Bidenflation Strains Food Banks as Food Insecurity Rises

Shelves of canned foods sit partially empty at the SF-Marin Food Bank on May 1, 2014 in Sa
Justin Sullivan/Getty Images

Food banks are feeling strains from inflated prices and increased demand, while President Joe Biden says a food shortage that is “going to be real” looms.

Food insecurity numbers have been on the rise since at least late Summer 2021, the Washington Post reported, citing the U.S. Census Bureau Household Pulse Survey, which compiles and releases data “on how the coronavirus pandemic has impacted people’s lives.” In early August, the survey showed that about eight percent of Americans who responded said they either “sometimes” or “often” did not have enough to eat.

The number climbed to ten percent by early February, with thirteen percent of households with children reporting they either “sometimes” or “often” did not have enough to eat.

Inflation has sent the Consumer Price Index up a whopping 7.9 percent over the past year — “the largest 12-month increase since the period ending July 1981,” the Bureau of Labor Statistics said in its February report, released March 10. 

What is more, on Thursday, President Joe Biden said that a food shortage looms, stemming from sanctions imposed on Russia. 

Breitbart News reported

“It’s going to be real,” Biden said when asked about discussions with world leaders about food shortages.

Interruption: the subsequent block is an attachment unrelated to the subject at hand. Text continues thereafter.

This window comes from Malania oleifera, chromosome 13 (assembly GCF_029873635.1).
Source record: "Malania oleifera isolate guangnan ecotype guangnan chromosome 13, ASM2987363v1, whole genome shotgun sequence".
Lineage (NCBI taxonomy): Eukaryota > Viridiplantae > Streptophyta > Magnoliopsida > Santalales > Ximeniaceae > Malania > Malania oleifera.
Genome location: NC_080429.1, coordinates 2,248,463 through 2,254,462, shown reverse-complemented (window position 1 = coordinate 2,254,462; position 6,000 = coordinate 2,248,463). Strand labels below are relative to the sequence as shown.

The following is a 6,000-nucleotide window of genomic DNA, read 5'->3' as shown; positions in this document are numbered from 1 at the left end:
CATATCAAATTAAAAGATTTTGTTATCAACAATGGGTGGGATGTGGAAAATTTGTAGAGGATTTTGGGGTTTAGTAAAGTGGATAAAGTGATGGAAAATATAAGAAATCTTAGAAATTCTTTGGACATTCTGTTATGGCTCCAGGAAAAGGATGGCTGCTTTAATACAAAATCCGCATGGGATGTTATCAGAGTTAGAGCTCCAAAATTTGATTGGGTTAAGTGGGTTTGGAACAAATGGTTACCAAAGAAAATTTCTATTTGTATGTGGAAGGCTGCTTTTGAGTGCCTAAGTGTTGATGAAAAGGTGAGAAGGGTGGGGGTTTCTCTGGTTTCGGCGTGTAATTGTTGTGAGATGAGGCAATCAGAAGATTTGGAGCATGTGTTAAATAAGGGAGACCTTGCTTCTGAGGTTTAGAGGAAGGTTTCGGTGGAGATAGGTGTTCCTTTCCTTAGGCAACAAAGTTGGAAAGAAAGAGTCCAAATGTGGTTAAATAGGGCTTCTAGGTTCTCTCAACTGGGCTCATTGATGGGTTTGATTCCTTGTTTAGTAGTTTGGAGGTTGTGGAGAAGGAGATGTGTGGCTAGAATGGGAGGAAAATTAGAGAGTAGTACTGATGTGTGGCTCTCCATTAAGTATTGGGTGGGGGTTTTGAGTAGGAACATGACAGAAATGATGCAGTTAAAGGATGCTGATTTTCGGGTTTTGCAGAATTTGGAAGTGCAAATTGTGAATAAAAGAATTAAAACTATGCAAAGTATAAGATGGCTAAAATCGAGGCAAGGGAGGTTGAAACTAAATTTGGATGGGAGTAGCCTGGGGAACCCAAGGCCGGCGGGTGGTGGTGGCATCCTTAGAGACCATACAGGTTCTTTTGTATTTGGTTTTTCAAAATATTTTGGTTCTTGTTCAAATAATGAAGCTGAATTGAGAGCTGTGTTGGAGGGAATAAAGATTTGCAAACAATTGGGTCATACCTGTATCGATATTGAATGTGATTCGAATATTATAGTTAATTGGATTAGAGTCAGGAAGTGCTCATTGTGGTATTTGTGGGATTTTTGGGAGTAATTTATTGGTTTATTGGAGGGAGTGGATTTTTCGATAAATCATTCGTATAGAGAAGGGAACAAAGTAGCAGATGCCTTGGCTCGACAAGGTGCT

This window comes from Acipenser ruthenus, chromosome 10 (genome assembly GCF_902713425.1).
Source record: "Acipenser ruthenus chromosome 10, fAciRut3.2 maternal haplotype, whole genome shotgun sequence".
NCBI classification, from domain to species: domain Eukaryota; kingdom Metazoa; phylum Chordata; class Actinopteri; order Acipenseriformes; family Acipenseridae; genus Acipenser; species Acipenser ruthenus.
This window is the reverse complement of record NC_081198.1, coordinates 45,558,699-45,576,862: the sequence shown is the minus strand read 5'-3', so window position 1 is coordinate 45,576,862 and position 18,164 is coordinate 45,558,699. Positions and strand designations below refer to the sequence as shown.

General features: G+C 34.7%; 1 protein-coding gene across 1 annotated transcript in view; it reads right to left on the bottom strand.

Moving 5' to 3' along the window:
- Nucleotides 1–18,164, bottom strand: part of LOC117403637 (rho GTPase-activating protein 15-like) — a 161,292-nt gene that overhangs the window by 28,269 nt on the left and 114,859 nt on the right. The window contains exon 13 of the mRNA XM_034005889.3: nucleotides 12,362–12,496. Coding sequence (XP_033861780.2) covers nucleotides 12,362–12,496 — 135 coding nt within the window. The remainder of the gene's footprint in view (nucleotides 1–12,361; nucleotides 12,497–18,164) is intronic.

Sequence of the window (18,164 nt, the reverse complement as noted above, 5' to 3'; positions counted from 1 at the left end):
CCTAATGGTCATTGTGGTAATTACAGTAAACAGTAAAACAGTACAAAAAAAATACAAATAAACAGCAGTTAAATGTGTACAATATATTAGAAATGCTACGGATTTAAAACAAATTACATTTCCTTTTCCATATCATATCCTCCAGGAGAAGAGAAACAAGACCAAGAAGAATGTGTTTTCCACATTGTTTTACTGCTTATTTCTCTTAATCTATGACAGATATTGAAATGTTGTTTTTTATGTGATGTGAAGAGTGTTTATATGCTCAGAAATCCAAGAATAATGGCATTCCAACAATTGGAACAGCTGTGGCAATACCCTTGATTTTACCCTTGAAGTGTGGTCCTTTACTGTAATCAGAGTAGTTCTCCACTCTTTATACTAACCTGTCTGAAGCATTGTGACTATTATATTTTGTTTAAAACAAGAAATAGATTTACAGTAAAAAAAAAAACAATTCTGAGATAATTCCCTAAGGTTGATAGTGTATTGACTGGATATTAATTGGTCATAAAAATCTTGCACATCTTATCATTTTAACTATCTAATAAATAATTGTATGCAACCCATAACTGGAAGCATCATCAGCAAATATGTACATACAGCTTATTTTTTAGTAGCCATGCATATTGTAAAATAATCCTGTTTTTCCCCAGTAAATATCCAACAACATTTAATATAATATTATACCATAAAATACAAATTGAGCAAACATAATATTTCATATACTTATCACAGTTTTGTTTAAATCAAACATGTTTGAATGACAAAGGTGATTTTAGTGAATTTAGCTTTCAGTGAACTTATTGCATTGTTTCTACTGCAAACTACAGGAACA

He pointed out that Russia and Ukraine were considered the “breadbasket of Europe,” producing nearly a third of wheat exports around the world. Biden also previewed tough times ahead for food supplies across the globe.

“The price of these sanctions is not just imposed upon Russia; it’s imposed upon an awful lot of countries, as well, including European countries and our country, as well,” Biden said.

Biden’s announcement comes at a time when most “food banks say food purchase costs are up, and they’re also paying more for transportation and distribution, while reporting labor shortages,” while food bank officials have reported increased demand, the Post wrote.

Chad Higdon, CEO of Second Harvest Community Food Bank in St Joseph, Missouri, told KQ2 that he had seen a substantial increase in costs over the past six months. 

“Even just looking at these last six months, compared to the previous six months, we’re seeing about a 10% increase in food and transportation costs,” he told the outlet. 

He added that family demand is still high, and the organization is working to meet needs with less to offer and increased expenses. 

“So we’re still seeing high volume of families that are that are coming to our mobile food pantries that really are looking for that additional support,” Higdon said. “But we’re trying to figure out now how to really respond with with less resources and more expenses to really get to meet the need.”

The Post reports: 

Agriculture Secretary Tom Vilsack told The Washington Post that $100 million in new grants has been made available to the Emergency Food Assistance Program state agencies, and that the USDA has the purchasing power through a separate program to supplement the commodities that food banks need. Vilsack said he understands food banks are facing difficult situations.

“We can always take a look at purchasing food. But what we’ve got here is a situation where we have lots of demand and unstable supply,” Vilsack noted. “We’re addressing the supply chain issue, but that’s going to take time.”


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